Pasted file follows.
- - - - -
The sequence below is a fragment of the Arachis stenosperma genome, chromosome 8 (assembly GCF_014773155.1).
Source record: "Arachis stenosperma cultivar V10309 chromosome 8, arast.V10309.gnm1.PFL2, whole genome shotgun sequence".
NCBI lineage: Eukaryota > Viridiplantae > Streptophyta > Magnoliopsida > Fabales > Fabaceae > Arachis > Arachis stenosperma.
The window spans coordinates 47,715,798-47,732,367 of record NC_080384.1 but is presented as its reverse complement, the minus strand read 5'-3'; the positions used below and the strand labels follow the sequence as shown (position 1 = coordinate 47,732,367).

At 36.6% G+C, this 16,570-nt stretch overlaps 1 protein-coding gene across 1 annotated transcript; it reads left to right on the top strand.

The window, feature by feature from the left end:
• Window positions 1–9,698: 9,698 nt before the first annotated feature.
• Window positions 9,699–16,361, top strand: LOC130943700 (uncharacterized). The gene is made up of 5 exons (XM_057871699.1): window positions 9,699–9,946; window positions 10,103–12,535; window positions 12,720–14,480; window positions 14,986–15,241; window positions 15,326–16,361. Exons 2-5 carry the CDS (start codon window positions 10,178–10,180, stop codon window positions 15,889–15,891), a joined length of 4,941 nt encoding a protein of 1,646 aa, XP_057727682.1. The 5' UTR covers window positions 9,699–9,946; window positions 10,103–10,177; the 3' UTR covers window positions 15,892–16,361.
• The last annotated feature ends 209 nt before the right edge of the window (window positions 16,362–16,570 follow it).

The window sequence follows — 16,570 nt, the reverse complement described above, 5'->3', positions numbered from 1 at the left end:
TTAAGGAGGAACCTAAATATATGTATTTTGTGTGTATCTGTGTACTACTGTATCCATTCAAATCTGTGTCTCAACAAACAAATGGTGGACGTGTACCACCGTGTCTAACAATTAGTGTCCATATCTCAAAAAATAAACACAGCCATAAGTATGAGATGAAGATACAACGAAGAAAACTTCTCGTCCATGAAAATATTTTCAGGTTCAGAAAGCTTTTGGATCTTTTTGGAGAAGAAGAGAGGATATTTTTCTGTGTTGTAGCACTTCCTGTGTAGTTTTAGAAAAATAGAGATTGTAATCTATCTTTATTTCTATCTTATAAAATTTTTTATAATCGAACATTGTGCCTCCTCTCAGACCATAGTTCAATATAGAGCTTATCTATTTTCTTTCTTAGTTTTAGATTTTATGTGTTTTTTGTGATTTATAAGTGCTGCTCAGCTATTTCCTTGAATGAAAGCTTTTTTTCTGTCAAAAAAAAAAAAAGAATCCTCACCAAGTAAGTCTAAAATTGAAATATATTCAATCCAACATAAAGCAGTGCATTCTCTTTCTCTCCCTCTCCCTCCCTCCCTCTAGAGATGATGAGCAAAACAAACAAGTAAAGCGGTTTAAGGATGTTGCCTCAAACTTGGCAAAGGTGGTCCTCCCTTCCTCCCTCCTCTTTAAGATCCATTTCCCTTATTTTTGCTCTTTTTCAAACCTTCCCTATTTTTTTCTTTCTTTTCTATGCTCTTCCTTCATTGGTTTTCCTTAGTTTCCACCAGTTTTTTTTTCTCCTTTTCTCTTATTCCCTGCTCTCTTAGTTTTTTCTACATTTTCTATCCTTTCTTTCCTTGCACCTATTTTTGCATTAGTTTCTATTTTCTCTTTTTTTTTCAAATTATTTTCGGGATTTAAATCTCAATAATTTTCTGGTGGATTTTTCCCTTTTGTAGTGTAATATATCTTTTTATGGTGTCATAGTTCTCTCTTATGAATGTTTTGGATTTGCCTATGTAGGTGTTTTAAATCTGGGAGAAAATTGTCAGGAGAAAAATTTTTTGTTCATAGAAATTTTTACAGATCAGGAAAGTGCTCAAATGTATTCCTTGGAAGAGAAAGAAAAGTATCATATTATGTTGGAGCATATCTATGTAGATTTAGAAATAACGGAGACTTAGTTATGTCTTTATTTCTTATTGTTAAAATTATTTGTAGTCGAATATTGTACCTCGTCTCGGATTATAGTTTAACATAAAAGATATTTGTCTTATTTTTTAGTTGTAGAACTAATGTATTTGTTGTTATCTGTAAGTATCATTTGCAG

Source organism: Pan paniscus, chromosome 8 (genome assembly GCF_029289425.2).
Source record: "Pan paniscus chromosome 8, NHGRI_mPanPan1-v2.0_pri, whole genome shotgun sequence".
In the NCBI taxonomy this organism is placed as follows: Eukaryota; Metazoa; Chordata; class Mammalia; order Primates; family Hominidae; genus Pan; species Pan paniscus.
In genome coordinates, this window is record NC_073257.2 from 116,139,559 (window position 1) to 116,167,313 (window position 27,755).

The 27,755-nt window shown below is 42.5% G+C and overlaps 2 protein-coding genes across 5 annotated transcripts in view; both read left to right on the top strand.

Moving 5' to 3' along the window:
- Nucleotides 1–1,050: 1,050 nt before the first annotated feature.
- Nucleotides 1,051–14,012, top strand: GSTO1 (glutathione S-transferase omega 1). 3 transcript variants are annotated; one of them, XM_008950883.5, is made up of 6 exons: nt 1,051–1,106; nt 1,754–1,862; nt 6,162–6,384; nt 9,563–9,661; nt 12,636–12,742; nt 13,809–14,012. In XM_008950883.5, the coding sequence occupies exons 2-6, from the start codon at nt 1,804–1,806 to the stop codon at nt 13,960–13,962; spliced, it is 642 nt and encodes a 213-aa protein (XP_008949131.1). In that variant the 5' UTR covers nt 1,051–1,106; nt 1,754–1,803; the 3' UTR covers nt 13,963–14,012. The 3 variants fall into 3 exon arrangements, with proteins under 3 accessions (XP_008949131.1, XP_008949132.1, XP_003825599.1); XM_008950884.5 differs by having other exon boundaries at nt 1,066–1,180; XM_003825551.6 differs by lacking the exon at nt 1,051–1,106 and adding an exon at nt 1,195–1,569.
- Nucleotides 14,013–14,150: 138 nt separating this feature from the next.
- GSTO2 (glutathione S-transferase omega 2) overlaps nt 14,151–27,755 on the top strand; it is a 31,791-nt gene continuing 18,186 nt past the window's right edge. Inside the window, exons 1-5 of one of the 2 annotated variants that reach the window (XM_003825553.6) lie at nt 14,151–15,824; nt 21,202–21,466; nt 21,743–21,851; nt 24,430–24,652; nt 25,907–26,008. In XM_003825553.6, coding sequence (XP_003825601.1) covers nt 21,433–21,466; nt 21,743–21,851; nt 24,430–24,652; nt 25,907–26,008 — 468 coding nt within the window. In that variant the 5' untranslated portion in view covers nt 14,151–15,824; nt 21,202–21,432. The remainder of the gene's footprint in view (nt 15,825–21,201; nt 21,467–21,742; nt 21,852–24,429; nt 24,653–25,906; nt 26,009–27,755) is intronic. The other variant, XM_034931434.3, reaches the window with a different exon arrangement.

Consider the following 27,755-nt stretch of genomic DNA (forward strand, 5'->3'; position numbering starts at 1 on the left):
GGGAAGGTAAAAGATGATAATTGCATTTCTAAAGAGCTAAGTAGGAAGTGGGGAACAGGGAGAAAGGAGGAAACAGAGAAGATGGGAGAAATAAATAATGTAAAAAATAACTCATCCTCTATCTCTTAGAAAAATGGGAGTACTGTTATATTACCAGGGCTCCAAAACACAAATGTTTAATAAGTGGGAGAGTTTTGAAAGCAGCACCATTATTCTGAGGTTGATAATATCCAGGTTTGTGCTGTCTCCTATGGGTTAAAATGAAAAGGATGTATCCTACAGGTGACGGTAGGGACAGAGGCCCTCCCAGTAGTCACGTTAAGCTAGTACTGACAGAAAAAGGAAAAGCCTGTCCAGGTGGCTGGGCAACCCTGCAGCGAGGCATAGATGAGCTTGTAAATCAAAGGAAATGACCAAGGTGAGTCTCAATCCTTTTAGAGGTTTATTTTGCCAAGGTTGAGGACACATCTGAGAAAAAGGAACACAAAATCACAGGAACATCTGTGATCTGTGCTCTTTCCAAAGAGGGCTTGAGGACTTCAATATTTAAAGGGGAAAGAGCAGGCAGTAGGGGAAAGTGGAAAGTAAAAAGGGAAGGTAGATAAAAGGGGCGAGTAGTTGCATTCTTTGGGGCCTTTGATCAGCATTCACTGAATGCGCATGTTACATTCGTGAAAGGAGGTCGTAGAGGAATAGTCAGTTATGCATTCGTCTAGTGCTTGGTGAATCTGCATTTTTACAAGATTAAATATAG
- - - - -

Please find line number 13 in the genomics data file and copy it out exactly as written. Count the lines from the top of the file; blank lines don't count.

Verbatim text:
Source record: "Pan paniscus chromosome 8, NHGRI_mPanPan1-v2.0_pri, whole genome shotgun sequence".